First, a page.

2. on the set of affine subspaces of a fixed dimension with ,${\ displaystyle A}$${\ displaystyle m}$${\ displaystyle 0 \ leq m \ leq n}$
3. on sets of directions in affine space, for example the set of all families of parallel lines.
• The group operates sharply simply transitive on the set of affine point bases of the affine space . This means here: If you specify points in a general position (in such a way that the connection vectors of the first point are linearly independent with the other points ), then there is exactly one affinity with which the standard basis is mapped to these points (in the specified order) becomes. This gives a simple way to compute the number of elements of when is a finite field.${\ displaystyle {\ mathcal {A}} (K ^ {n})}$${\ displaystyle A}$${\ displaystyle n + 1}$${\ displaystyle n}$${\ displaystyle {\ mathcal {A}} (K ^ {n})}$${\ displaystyle K}$

### Group structure

The group ${\ displaystyle {\ mathcal {A}} (K ^ {n})}$

1. is always non-commutative ,${\ displaystyle n> 1}$
2. contains the general linear group as a subgroup - the affinities in which the fixed origin is a fixed point , whose translation component or displacement vector is the zero vector ,${\ displaystyle \ mathrm {GL} (n, K)}$${\ displaystyle O}$
3. can be understood as a subgroup of the general linear group ,${\ displaystyle \ mathrm {GL} (n + 1, K)}$
4. can be used as sub-group of projective linear array to be construed - here include those projectivities to which a fixed hyperplane of the projective space, the remote hyperplane mapped as Fixhyperebene on itself,${\ displaystyle \ mathrm {PGL} (n, K)}$${\ displaystyle {\ mathcal {A}} (K ^ {n})}$
5. contains the commutative subgroup of translations (pure displacements, the mapping matrix of which is the identity matrix ) as normal divisors ,${\ displaystyle A_ {n}}$${\ displaystyle {\ mathcal {T}} (K ^ {n})}$
6. is an inner semi-direct product of and .${\ displaystyle {\ mathcal {T}} (K ^ {n})}$${\ displaystyle \ mathrm {GL} (n, K)}$
7. The normal divisor of the translations is isomorphic to the additive group of the underlying vector space.${\ displaystyle {\ mathcal {T}} (K ^ {n})}$${\ displaystyle (K ^ {n}, +)}$
8. ${\ displaystyle {\ mathcal {T}} (K ^ {n})}$operates by conjugation sharp simply transitive on the set of subgroups . This is the subgroup of that maps a certain point of the affine space to itself. Each of these subgroups is too isomorphic.${\ displaystyle \ lbrace A_ {Z} <{\ mathcal {A}} (K ^ {n}): Z \ in A \ left (\ forall \ alpha \ in A_ {Z}: \; \ alpha (Z) = Z \ right) \ rbrace}$${\ displaystyle A_ {Z}}$${\ displaystyle {\ mathcal {A}} (K ^ {n})}$${\ displaystyle Z}$${\ displaystyle \ mathrm {GL} (n, K)}$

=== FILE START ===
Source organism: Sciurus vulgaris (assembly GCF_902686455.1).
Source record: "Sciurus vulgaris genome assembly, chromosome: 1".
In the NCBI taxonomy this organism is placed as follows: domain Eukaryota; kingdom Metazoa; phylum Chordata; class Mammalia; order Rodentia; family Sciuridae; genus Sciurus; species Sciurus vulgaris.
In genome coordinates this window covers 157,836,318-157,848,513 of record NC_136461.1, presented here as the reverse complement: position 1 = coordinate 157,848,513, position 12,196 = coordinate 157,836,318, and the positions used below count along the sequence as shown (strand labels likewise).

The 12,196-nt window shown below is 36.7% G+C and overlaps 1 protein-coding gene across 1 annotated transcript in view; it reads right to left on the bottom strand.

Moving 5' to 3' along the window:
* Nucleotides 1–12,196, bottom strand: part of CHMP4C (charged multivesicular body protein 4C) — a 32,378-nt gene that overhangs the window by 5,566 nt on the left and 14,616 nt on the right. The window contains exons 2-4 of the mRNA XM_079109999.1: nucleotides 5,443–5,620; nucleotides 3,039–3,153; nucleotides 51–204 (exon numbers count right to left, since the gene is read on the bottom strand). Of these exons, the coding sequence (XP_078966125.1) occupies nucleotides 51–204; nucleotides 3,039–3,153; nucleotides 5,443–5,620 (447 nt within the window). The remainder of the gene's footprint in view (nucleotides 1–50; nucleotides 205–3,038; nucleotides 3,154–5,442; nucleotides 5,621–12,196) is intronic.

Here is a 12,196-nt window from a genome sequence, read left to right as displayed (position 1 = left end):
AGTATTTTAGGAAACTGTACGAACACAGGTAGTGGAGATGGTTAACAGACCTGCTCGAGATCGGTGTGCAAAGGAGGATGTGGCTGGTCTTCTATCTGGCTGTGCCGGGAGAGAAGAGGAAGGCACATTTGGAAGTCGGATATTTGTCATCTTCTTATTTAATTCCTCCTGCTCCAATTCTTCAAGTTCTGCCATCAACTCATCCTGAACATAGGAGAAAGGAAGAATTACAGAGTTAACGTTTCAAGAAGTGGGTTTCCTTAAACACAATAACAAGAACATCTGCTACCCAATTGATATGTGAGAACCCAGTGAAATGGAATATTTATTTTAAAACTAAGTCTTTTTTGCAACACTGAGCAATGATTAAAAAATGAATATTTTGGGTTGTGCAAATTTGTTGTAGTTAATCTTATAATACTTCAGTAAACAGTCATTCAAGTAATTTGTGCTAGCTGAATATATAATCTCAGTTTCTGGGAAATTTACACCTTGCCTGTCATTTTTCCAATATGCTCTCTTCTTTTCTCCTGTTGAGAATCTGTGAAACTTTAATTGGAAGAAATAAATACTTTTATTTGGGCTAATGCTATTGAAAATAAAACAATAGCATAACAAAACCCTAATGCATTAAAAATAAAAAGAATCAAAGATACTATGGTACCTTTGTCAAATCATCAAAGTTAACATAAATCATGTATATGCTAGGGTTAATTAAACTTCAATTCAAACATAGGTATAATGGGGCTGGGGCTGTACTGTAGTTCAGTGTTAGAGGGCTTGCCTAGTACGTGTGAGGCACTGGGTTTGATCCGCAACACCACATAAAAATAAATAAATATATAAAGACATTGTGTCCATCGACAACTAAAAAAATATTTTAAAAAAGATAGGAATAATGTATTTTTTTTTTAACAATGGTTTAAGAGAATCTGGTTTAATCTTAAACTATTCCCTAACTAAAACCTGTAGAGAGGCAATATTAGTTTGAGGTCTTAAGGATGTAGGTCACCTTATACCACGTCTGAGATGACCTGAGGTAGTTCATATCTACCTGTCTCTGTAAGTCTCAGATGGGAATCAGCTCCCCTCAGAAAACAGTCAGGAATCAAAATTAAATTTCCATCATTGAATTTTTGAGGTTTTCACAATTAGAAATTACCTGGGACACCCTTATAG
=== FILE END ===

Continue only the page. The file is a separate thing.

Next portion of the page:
### Group order

If the body is a finite body with elements, then the group of affinities is finite and their order is ${\ displaystyle K}$${\ displaystyle q}$${\ displaystyle {\ mathcal {A}} (K ^ {n})}$

${\ displaystyle \ left | {\ mathcal {A}} (K ^ {n}) \ right | = q ^ {n} \ cdot \ prod _ {i = 0} ^ {n-1} \ left (q ^ {n} -q ^ {i} \ right) = q ^ {n} \ cdot \ left (q ^ {n} -1 \ right) \ cdot \ left (q ^ {n} -q \ right) \ cdot \ left (q ^ {n} -q ^ {2} \ right) \ cdots \ left (q ^ {n} -q ^ {n-1} \ right)}$.

The factor is the order of the translation group ; it is also the index of the subgroup that maps the origin to itself. The order of this subgroup provides the remaining factors (→ see General linear group # About finite fields ). ${\ displaystyle q ^ {n}}$${\ displaystyle {\ mathcal {T}} (K ^ {n}) \ cong (K ^ {n}, +)}$ ${\ displaystyle \ left [{\ mathcal {A}} (K ^ {n}): A_ {O} \ right] = q ^ {n}}$${\ displaystyle A_ {O} \ cong \ mathrm {GL} (n, k)}$

## literature

• Rolf Brandl: Lectures on analytical geometry . Publisher Rolf Brandl, Hof 1996.
• Gerd Fischer : Analytical Geometry . 6th, revised edition. Vieweg Verlag , Braunschweig [u. a.] 1992, ISBN 3-528-57235-3 .
• Thomas W. Hungerford: Algebra . 5. print. Springer-Verlag, 1989, ISBN 0-387-90518-9 .
• Uwe Storch, Hartmut Wiebe: Textbook of Mathematics, Volume II: Linear Algebra . BI-Wissenschafts-Verlag, 1990, ISBN 3-411-14101-8 .
• Günter Scheja, Uwe Storch: Textbook of Algebra: including linear algebra . 2., revised. and exp. Edition. Teubner, Stuttgart 1994, ISBN 3-519-12203-0 ( table of contents [accessed on January 14, 2012]).